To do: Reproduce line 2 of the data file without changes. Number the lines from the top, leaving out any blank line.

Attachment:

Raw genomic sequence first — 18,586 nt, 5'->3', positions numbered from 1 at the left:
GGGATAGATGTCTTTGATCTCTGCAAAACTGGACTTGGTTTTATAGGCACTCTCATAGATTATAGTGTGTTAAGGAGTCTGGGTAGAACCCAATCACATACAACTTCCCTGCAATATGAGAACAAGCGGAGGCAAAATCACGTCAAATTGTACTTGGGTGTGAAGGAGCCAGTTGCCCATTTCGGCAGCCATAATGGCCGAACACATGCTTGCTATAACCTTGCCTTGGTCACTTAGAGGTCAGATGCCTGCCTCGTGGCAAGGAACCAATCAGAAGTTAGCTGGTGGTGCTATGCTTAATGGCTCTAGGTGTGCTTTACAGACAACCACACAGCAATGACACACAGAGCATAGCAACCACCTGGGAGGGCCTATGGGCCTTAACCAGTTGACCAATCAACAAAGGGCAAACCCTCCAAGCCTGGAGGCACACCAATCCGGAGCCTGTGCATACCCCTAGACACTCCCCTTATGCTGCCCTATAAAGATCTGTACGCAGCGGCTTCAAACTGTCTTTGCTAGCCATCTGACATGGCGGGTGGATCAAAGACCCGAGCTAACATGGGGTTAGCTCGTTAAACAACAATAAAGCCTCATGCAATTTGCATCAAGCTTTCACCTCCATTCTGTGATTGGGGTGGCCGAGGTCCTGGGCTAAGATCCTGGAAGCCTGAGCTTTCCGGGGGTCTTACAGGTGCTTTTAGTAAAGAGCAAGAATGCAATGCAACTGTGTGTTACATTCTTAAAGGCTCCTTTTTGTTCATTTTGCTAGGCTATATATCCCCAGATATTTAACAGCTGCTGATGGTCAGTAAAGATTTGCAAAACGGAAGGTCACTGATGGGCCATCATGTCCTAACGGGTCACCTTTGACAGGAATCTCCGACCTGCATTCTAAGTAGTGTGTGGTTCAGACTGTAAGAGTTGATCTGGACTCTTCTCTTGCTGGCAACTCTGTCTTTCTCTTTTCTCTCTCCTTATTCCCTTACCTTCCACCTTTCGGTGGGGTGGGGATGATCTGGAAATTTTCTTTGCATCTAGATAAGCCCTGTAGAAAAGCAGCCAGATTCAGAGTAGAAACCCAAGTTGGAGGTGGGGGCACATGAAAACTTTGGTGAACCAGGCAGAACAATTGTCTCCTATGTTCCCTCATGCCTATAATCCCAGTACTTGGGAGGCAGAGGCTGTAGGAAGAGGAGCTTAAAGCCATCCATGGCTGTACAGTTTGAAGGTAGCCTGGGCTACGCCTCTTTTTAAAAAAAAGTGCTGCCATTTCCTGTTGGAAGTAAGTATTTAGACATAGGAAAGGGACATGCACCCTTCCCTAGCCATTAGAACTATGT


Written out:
GGGATAGATGTCTTTGATCTCTGCAAAACTGGACTTGGTTTTATAGGCACTCTCATAGATTATAGTGTGTTAAGGAGTCTGGGTAGAACCCAATCACATACAACTTCCCTGCAATATGAGAACAAGCGGAGGCAAAATCACGTCAAATTGTACTTGGGTGTGAAGGAGCCAGTTGCCCATTTCGGCAGCCATAATGGCCGAACACATGCTTGCTATAACCTTGCCTTGGTCACTTAGAGGTCAGATGCCTGCCTCGTGGCAAGGAACCAATCAGAAGTTAGCTGGTGGTGCTATGCTTAATGGCTCTAGGTGTGCTTTACAGACAACCACACAGCAATGACACACAGAGCATAGCAACCACCTGGGAGGGCCTATGGGCCTTAACCAGTTGACCAATCAACAAAGGGCAAACCCTCCAAGCCTGGAGGCACACCAATCCGGAGCCTGTGCATACCCCTAGACACTCCCCTTATGCTGCCCTATAAAGATCTGTACGCAGCGGCTTCAAACTGTCTTTGCTAGCCATCTGACATGGCGGGTGGATCAAAGACCCGAGCTAACATGGGGTTAGCTCGTTAAACAACAATAAAGCCTCATGCAATTTGCATCAAGCTTTCACCTCCATTCTGTGATTGGGGTGGCCGAGGTCCTGGGCTAAGATCCTGGAAGCCTGAGCTTTCCGGGGGTCTTACAGGTGCTTTTAGTAAAGAGCAAGAATGCAATGCAACTGTGTGTTACATTCTTAAAGGCTCCTTTTTGTTCATTTTGCTAGGCTATATATCCCCAGATATTTAACAGCTGCTGATGGTCAGTAAAGATTTGCAAAACGGAAGGTCACTGATGGGCCATCATGTCCTAACGGGTCACCTTTGACAGGAATCTCCGACCTGCATTCTAAGTAGTGTGTGGTTCAGACTGTAAGAGTTGATCTGGACTCTTCTCTTGCTGGCAACTCTGTCTTTCTCTTTTCTCTCTCCTTATTCCCTTACCTTCCACCTTTCGGTGGGGTGGGGATGATCTGGAAATTTTCTTTGCATCTAGATAAGCCCTGTAGAAAAGCAGCCAGATTCAGAGTAGAAACCCAAGTTGGAGGTGGGGGCACATGAAAACTTTGGTGAACCAGGCAGAACAATTGTCTCCTATGTTCCCTCATGCCTATAATCCCAGTACTTGGGAGGCAGAGGCTGTAGGAAGAGGAGCTTAAAGCCATCCATGGCTGTACAGTTTGAAGGTAGCCTGGGCTACGCCTCTTTTTAAAAAAAAGTGCTGCCATTTCCTGTTGGAAGTAAGTATTTAGACATAGGAAAGGGACATGCACCCTTCCCTAGCCATTAGAACTATGT